Hundreds of people have a front row seat to the I-35W bridge construction, even though they don't live here.
Andrea Ray works in the University of Minnesota's red-striped administration building which overlooks the river.
"I'm right at the six floor, right at the back tip of the building, over looking all this," says Ray. "Whenever we have people come over to the building for meetings we usually bring them up there... so there's a constant stream of traffic to the window."
Ray is taking a smoke break in the building's outdoor courtyard.
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The courtyard is carpeted by lush green grass and surrounded by trees. But on the other side of the hedge of trees, large yellow machines scoop up piles of gravel and chunks of the pavement which used to cover the southbound lanes of the freeway.
Ray and her co-workers stayed home the day after the bridge collapse. But after that, it was work as usual. Sort of.
Ray had to find a new way to work, because she used to take the River Road which passes under the bridge. Ray says the bridge construction has also brought some disruptions, though she says they are minimal.
She says one day, construction workers periodically closed the road in front of the building.
"While they were trucking the big concrete pieces from the yard down to the river they had to close off the road about six or seven times a day for about 10 to 15 minutes each time," says Ray. "So there would be times if you were trying to leave the building just at the wrong time you couldn't get out until the concrete thing got past and they re-opened the road."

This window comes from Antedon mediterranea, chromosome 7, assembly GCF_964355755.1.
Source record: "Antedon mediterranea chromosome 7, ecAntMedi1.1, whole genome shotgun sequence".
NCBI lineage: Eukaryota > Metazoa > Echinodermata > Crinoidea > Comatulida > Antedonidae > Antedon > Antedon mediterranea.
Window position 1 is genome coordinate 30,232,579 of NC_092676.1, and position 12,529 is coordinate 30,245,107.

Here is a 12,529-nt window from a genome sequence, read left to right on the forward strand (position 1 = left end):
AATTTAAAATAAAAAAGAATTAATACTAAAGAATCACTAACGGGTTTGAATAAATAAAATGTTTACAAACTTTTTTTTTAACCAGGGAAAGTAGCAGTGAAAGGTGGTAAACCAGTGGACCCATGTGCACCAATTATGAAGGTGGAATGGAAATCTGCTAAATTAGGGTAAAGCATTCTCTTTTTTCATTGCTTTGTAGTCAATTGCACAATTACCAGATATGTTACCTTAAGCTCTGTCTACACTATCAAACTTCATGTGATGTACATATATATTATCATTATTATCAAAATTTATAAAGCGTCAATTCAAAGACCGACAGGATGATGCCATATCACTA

Across the river, Nile Hallett and Greg Sutherland sit on the steps of a large brownstone.
Their early evening sabbatical includes a few cans of Coors light, and tonight a chat with a roving reporter.
You can't see much of the bridge from here. The view is partially obscured by low hanging tree branches and the big MetalMatic plant down the street sits between us and the river. But Sutherland says there's no escaping the impact from the construction.
"Traffic sucks. Noisy. Otherwise, other than that it's no big deal," says Sutherland.
Sutherland wasn't home when the bridge fell, but he says it was hard to move around the area immediately following the collapse. The neighborhood was full of gawkers, media trucks and emergency vehicles.
Now he says the construction has brought new visitors to the area.
"A lot of the workers they take all the parking," says Sutherland. "And parking is bad enough around here."
Nile Hallett owns the building and lives in another part of Minneapolis. The downing of the bridge has added a few more minutes and a few more miles for the trips to his property and Hallett says on-street parking is tighter than usual around here.
"Well, these are University students and they have to, basically put up with a parking problem quite a bit," he says. "And most of them are here because it's walking distance to the University."
It's a short walk from the brownstone, down University avenue to 35W. From the overpass, there's a clear view of the construction site.
Even at dinner time, the workers are going at full tilt.
Scott Lloyd Anderson stands on the University Ave. overpass and paints what he sees.
Since the middle of June, he's created dozens of oil paintings of the construction site from different angles. Anderson says the reasons that draw thousands of spectators to the bridge is what inspired him to paint it.
"Driving across the 10th Ave. bridge, I saw the view," he says. "And it's a vista that's never existed before."
Anderson has taken advantage of the way that vista changes before his eyes. His paintings will be on display at the Thrivent building in downtown Minneapolis this month.
The new 35-W bridge is on pace to open a few months earlier than planned. That means traffic around this part of town will soon resume its normal flow.
The crowds of spectators will dissipate and commuters will find their way back to their usual routes. But considering the events of one year ago, it may take people a lot longer to rediscover what normal means.